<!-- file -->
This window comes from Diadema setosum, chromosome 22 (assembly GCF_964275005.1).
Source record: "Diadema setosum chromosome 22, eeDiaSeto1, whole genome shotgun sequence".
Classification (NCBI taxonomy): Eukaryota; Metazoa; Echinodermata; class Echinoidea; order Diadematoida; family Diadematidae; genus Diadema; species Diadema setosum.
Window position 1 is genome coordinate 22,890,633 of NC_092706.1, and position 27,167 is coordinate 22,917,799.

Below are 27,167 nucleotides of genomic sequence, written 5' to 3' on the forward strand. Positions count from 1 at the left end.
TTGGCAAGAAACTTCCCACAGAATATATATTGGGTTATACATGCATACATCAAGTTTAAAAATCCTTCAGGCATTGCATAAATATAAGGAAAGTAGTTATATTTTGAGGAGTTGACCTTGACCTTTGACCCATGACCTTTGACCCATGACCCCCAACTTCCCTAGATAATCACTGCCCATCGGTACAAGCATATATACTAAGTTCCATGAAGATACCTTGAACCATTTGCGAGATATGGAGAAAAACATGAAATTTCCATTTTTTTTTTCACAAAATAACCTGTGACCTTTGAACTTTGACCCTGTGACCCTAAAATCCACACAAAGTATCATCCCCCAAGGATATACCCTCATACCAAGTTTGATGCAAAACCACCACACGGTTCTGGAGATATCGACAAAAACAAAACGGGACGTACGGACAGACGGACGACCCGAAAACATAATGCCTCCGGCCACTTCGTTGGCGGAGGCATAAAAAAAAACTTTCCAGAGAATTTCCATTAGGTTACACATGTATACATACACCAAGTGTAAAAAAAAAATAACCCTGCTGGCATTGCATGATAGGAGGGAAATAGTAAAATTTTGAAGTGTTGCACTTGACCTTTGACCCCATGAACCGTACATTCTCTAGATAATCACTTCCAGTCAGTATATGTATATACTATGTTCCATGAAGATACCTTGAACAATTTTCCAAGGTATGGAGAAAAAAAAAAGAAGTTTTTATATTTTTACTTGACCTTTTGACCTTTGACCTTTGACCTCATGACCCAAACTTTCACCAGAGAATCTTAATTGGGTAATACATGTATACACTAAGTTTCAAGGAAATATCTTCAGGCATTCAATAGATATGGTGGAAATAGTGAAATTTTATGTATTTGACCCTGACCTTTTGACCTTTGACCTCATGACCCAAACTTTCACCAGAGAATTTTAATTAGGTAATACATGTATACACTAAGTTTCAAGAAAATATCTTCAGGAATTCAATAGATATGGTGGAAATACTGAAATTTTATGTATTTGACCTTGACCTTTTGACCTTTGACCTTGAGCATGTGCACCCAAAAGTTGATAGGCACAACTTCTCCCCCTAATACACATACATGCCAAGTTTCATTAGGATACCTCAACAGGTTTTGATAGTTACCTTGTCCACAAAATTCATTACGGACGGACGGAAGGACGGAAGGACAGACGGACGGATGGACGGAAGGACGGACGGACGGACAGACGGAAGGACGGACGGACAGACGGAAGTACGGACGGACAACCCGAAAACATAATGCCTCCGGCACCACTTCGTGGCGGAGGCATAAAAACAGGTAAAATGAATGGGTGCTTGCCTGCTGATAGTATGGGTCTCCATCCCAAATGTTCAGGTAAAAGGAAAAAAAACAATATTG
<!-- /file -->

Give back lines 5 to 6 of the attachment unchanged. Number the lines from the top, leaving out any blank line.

Below are 27,167 nucleotides of genomic sequence, written 5' to 3' on the forward strand. Positions count from 1 at the left end.
TTGGCAAGAAACTTCCCACAGAATATATATTGGGTTATACATGCATACATCAAGTTTAAAAATCCTTCAGGCATTGCATAAATATAAGGAAAGTAGTTATATTTTGAGGAGTTGACCTTGACCTTTGACCCATGACCTTTGACCCATGACCCCCAACTTCCCTAGATAATCACTGCCCATCGGTACAAGCATATATACTAAGTTCCATGAAGATACCTTGAACCATTTGCGAGATATGGAGAAAAACATGAAATTTCCATTTTTTTTTTCACAAAATAACCTGTGACCTTTGAACTTTGACCCTGTGACCCTAAAATCCACACAAAGTATCATCCCCCAAGGATATACCCTCATACCAAGTTTGATGCAAAACCACCACACGGTTCTGGAGATATCGACAAAAACAAAACGGGACGTACGGACAGACGGACGACCCGAAAACATAATGCCTCCGGCCACTTCGTTGGCGGAGGCATAAAAAAAAACTTTCCAGAGAATTTCCATTAGGTTACACATGTATACATACACCAAGTGTAAAAAAAAAATAACCCTGCTGGCATTGCATGATAGGAGGGAAATAGTAAAATTTTGAAGTGTTGCACTTGACCTTTGACCCCATGAACCGTACATTCTCTAGATAATCACTTCCAGTCAGTATATGTATATACTATGTTCCATGAAGATACCTTGAACAATTTTCCAAGGTATGGAGAAAAAAAAAAGAAGTTTTTATATTTTTACTTGACCTTTTGACCTTTGACCTTTGACCTCATGACCCAAACTTTCACCAGAGAATCTTAATTGGGTAATACATGTATACACTAAGTTTCAAGGAAATATCTTCAGGCATTCAATAGATATGGTGGAAATAGTGAAATTTTATGTATTTGACCCTGACCTTTTGACCTTTGACCTCATGACCCAAACTTTCACCAGAGAATTTTAATTAGGTAATACATGTATACACTAAGTTTCAAGAAAATATCTTCAGGAATTCAATAGATATGGTGGAAATACTGAAATTTTATGTATTTGACCTTGACCTTTTGACCTTTGACCTTGAGCATGTGCACCCAAAAGTTGATAGGCACAACTTCTCCCCCTAATACACATACATGCCAAGTTTCATTAGGATACCTCAACAGGTTTTGATAGTTACCTTGTCCACAAAATTCATTACGGACGGACGGAAGGACGGAAGGACAGACGGACGGATGGACGGAAGGACGGACGGACGGACAGACGGAAGGACGGACGGACAGACGGAAGTACGGACGGACAACCCGAAAACATAATGCCTCCGGCACCACTTCGTGGCGGAGGCATAAAAACAGGTAAAATGAATGGGTGCTTGCCTGCTGATAGTATGGGTCTCCATCCCAAATGTTCAGGTAAAAGGAAAAAAAACAATATTG